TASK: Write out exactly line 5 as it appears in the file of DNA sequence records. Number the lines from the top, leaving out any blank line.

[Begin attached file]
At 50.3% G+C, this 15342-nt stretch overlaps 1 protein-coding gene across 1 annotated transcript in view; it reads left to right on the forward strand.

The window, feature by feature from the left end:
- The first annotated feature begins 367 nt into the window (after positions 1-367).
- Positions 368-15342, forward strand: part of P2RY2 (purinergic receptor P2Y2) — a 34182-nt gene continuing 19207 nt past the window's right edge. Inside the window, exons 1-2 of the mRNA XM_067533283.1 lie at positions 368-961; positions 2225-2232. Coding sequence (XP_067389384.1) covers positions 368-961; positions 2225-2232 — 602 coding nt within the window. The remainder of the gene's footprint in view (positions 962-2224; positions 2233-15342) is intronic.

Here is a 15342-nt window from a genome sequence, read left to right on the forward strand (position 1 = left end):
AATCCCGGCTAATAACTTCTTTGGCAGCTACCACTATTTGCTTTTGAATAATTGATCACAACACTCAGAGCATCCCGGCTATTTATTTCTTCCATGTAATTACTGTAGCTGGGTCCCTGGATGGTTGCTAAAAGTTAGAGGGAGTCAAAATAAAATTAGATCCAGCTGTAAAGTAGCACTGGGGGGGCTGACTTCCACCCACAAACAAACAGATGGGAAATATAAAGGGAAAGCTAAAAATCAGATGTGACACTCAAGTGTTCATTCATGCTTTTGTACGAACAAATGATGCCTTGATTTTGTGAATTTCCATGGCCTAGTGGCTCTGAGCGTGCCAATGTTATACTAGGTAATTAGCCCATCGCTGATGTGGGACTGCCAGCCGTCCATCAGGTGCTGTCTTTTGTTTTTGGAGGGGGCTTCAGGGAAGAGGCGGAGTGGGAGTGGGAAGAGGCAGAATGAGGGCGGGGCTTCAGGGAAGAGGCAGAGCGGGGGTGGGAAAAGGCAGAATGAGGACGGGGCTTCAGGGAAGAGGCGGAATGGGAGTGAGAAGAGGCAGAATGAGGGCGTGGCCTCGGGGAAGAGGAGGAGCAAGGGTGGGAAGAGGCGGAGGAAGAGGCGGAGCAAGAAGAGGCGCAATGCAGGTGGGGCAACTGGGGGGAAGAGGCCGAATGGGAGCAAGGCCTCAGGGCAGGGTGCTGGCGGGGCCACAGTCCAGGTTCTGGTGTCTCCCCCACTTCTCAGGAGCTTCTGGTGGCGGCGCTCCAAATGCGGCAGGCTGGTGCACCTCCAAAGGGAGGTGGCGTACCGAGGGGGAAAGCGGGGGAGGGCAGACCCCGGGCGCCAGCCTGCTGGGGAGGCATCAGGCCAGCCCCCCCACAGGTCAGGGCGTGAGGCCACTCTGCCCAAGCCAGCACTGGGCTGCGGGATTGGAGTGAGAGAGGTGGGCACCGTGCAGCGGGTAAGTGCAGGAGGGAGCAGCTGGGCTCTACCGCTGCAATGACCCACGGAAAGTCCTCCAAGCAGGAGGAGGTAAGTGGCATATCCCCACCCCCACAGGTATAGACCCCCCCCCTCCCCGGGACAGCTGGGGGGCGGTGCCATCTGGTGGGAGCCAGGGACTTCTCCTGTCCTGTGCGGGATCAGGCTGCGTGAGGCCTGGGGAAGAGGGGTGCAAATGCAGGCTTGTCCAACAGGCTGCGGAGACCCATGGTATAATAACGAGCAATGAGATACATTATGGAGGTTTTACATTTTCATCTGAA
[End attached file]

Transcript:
Here is a 15342-nt window from a genome sequence, read left to right on the forward strand (position 1 = left end):